Another election. Here we go again. Well, eh, no. This is different.
The election called in the new year was Irish people taking Irish destiny into their hands, ending the unionist veto and majoritarian approach of non-reciprocation in a peace process, and demanding a truly shared future.
What happened in London this week was an English prime minister solidifying her English position in English politics for English interests.
Scottish first minister asking for a referendum on Scottish independence? Oh no, not at all, this is the wrong time.
Crisis talks in the North of Ireland where the future of the institutions on which the peace agreement is based, hang by a thread? Sorry, what peace agreement, where?
If anyone doubted the old statement by Peter Brook that Britain (sic) has no selfish or strategic interest in the north of Ireland they can rest easy now. Not only have they no selfish or strategic interest in the North, they have no interest whatsoever.
For a fleeting second I felt a little for little Jimmy Brokenshire at 11.15am on Tuesday. There he was being all assertive and authoritative, telling the parties they needed to get themselves into Stormont or else… Or else he would… He would go to London’s parliament and set the rates. That’ll show ‘em he said. And then what does his boss do? She calls an election that makes any political agreement even more remote. It was almost like she didn’t know just how delicate his negotiations were! Poor Jimmy.
And while I felt that fleeting emotion I had a little pang for little Robbie Swann. Well actually upon reflection it may have been that hot cross bun coming back on me. Anyway. What is a newly elected leader of Unionism to do? Mrs May had barely hopped back in through the black door of No10 Downing Street and the dreaded words were being spoke. Electoral pact. And then the next dreaded words. Fermanagh South Tyrone. Poor Robbie must have needed a lie down. Sure the RHI public inquiry hasn’t even had a public hearing yet. That inquiry was his only hope of clear red white and blue water between him and his DUP colleagues, rivals! How can he do a pact with clouds of RHI environmentally clean smoke still in the political air? How can he not?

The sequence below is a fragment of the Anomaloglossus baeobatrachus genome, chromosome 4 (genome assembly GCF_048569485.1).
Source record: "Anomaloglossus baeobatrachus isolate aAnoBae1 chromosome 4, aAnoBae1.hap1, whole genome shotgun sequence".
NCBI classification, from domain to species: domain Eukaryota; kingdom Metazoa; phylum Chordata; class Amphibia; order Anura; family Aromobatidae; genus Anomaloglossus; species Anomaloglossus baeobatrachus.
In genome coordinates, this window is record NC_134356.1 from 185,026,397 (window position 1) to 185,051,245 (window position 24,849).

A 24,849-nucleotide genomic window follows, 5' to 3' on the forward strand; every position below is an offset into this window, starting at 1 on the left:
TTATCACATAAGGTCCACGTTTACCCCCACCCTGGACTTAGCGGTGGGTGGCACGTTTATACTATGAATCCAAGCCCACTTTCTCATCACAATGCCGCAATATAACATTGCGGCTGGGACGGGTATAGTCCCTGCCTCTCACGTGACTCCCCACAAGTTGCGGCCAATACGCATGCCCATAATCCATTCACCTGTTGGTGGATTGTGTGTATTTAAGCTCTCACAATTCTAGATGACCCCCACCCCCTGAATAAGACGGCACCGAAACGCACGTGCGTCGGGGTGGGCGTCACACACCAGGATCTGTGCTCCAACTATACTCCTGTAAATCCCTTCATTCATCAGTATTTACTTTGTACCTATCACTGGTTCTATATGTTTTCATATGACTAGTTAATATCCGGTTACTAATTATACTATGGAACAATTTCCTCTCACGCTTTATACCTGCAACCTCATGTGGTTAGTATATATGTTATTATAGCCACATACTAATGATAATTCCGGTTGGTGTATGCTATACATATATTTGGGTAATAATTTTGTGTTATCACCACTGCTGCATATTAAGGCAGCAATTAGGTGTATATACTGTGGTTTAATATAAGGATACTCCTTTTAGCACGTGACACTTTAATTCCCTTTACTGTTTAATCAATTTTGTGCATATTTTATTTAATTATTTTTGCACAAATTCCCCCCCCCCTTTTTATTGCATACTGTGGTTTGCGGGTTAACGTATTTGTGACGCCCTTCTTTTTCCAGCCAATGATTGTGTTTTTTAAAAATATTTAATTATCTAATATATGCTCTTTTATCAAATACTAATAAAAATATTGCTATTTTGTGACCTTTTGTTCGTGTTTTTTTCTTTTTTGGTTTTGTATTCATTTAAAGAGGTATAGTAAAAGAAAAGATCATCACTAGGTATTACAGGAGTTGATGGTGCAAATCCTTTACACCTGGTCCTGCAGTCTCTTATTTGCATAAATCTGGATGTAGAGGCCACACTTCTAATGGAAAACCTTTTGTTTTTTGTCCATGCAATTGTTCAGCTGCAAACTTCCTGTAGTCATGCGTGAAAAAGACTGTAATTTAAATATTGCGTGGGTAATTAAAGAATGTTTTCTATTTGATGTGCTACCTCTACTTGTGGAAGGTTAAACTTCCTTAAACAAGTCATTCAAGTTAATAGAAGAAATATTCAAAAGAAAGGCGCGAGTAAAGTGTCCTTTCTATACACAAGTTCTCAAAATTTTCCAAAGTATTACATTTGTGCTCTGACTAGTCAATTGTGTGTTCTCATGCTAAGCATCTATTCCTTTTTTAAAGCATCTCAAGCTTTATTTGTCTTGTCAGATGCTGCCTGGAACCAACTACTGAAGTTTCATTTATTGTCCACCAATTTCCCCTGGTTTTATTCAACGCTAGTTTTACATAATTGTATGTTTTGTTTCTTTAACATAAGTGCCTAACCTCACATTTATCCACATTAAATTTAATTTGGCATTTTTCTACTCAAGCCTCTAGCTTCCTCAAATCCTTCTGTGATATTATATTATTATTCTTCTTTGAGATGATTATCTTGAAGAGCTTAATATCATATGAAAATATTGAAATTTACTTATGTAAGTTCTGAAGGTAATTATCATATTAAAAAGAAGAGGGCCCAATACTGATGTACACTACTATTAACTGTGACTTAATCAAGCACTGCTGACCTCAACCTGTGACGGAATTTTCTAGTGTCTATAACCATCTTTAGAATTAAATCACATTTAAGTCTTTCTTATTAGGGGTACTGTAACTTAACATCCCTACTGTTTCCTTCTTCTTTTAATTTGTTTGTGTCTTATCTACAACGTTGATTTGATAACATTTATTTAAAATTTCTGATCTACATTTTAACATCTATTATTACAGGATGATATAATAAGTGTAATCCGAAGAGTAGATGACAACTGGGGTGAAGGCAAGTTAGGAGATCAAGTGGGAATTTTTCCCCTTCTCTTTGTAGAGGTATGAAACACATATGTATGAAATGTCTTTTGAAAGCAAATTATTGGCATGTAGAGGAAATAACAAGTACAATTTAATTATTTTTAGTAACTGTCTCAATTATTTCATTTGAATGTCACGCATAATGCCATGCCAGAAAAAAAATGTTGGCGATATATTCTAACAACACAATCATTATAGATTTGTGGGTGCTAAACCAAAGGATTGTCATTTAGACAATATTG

And the DUP must feel so hurt. There they were being loyal sandbags for Britain’s sidestepping of co-guarantee of the Good Friday Agreement and Theresa only wants to rely on her MPs from the Shires, rather than any reliance on her loyal subjects from somewhere which might end up with a pretty hard border after all. Oh the ignominy.
So what about Irish people sitting today thinking about the implications of all this? Well really and truly you can’t get away from the conclusion that the past 12 months have been the beginning of a new phase in Irish history. Unionist majoritarianism is over. No one will settle for anything other than a new politics which has equality and robust fulfilment of human rights at its heart. And a hard Brexit, hard border or direct rule from London have no role in any of that. This phase will ultimately end in Irish unification. And I honestly don’t think English Tories could care less.